Back on thick ice

By and

The Skatin’ Utes are back.

The three-year hiatus for the U hockey team will end this fall, as a pair of students has spearheaded an effort to return the club team to campus after its unceremonious departure in February 2003.

The former team, which at the time was on the verge of achieving Division-I club status, was given a two-year suspension for a litany of rules violations. The suspension ended last year, and J.M. Le Cointre and Jason Peth have brought it back to the U. The two, along with several others who have already expressed interest in joining the team in any capacity, will hold a recruitment meeting Monday night at 7 p.m. in the Union Theatre.

“We just want to let people know (about the team), get us all together, get people on the e-mail list?(we’re) getting the basic club organization together,” Peth said.

“We’re looking to see who’s interested in playing, but above that, we’re looking to see who’s interested in helping out,” Le Cointre said.

In the fall, Le Cointre and Peth got the ball rolling by talking to school administrators about what it would take to bring the team back. The initial response, Le Cointre said, wasn’t exactly an enthusiastic one.

“I’m pretty sure the first time we called asking about the hockey team, the basic answer was no,” Le Cointre said.

That was near the beginning of Fall Semester, but from then on Le Cointre and Peth continued to put time and effort into getting hockey back on the U campus-and their efforts have paid off.

But that doesn’t mean it’s been easy.

“We had to jump through rings of fire, pretty much,” Peth said. “But (administrators) have been really helpful.”

When they initially got things started last semester, they held a meeting in the Art Building with not only Susan Miller-the head of campus recreation services-but several lawyers and representatives from risk management.

“There was a whole room full of them, and they basically (said), ‘Tell us why you want to do this,'” Le Cointre said.

Administrators stipulated that the two write a constitution and bylaws, get the club’s paperwork in order and find a faculty adviser-which they found in U assistant professor Steve Kern.

Then, administrators sent them a memo outlining “eight or nine requirements that we had to do. None of them were really unreasonable,” Le Cointre said.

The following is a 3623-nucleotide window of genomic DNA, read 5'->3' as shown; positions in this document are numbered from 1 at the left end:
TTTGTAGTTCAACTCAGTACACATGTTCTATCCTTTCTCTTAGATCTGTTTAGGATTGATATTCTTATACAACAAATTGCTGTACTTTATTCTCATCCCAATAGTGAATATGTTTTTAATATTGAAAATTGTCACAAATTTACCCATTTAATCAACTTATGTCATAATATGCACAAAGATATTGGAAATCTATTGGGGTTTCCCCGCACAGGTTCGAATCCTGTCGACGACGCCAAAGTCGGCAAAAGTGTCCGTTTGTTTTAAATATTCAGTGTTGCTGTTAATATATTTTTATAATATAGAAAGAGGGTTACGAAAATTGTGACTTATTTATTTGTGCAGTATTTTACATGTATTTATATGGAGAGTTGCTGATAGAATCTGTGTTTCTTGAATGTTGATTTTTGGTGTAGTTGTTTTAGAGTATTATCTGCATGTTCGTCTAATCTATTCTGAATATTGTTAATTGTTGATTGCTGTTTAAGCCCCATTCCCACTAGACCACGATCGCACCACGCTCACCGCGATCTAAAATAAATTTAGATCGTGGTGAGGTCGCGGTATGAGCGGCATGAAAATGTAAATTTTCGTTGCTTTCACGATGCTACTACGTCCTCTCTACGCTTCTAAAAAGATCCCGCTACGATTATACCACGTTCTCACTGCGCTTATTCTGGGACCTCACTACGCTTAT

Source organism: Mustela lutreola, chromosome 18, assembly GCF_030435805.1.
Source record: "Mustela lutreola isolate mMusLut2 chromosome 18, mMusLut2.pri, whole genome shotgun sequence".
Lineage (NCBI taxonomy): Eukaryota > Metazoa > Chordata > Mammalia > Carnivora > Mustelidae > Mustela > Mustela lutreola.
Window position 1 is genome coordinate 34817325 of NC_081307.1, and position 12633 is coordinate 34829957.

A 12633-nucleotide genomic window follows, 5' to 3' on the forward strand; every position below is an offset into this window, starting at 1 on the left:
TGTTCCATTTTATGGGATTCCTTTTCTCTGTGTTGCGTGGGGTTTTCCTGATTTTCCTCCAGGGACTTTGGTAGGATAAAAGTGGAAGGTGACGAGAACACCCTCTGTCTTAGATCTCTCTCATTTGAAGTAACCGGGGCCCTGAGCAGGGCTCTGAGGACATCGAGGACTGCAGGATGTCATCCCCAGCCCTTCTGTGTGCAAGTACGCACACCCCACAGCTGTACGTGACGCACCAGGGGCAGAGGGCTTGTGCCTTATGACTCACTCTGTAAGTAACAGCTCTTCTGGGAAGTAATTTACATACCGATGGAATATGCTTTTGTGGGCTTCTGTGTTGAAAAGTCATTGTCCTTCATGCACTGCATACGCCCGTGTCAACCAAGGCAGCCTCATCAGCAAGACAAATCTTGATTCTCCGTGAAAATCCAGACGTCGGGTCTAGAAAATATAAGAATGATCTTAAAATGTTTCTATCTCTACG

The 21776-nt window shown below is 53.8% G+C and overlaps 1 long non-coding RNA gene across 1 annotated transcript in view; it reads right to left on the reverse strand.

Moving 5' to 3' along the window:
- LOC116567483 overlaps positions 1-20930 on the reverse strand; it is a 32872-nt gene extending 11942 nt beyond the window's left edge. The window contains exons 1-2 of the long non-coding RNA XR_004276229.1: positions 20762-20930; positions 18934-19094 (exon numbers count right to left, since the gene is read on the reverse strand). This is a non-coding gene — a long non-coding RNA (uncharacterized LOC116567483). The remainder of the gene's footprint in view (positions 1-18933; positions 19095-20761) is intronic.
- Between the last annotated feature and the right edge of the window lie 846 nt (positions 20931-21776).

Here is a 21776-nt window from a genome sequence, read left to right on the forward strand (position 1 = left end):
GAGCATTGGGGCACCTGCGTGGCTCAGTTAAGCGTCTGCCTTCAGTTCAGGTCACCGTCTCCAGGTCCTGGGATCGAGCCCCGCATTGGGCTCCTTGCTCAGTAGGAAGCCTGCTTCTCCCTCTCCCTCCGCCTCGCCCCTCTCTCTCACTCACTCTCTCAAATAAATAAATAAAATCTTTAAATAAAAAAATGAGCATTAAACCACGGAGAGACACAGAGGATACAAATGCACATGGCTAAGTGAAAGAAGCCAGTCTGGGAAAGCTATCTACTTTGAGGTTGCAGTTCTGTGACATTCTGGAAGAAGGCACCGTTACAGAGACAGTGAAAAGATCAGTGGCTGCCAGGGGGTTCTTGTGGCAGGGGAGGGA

Among them was a rule requiring that any member of the 2002-03 Ute hockey team must repay his share of the team’s outstanding debt before re-joining Utah hockey.

“(Administrators) would like to model our program after the rugby and lacrosse programs,” Le Cointre said.

Also, for their first year back at the U, the Skatin’ Utes will play a shortened 30-game schedule instead of the typical 40-game slate and will remain in the state of Utah, as per the administration’s request. Many of the previous club’s infractions occurred during road trips, as the team committed several travel violations.

Naturally, financing is needed not only to officially get the ball rolling, but also to keep the club going on a day-to-day basis. This includes paying for ice time, referees, scorekeepers and even uniforms. For that, Le Cointre and Peth recently went to ASUU, from which they were given $1,390 in start-up money.

“Most of the money will basically just be for recruiting, getting the word out for next year,” Peth said. “(ASUU) was really helpful; they were really supportive of getting our hockey team back.”

Le Cointre and Peth say they still have a lot of work to do before the season starts next September-including finding a head coach and securing ice time at a local hockey rink.

One thing that is mostly out of the way is the scheduling. The 2006-2007 schedule is already set, as the Utes are slated to begin their comeback season Sept. 22 against UVSC in Provo. The team’s home opener will follow a week later, once again against the Wolverines.

As for now, however, the focus is on finding enough players to fill a roster, as well as anyone else willing to help out in any form, from coaching to sponsorships. Le Cointre said that about 15 people have already contacted him and expressed interest in playing for the team. He said he hopes Monday’s meeting is another step toward re-building a once-nationally recognized program.

“Every week, I’m getting another couple e-mails or I run into somebody who’s interested,” Le Cointre said. “We just want to get this program back off the ground.”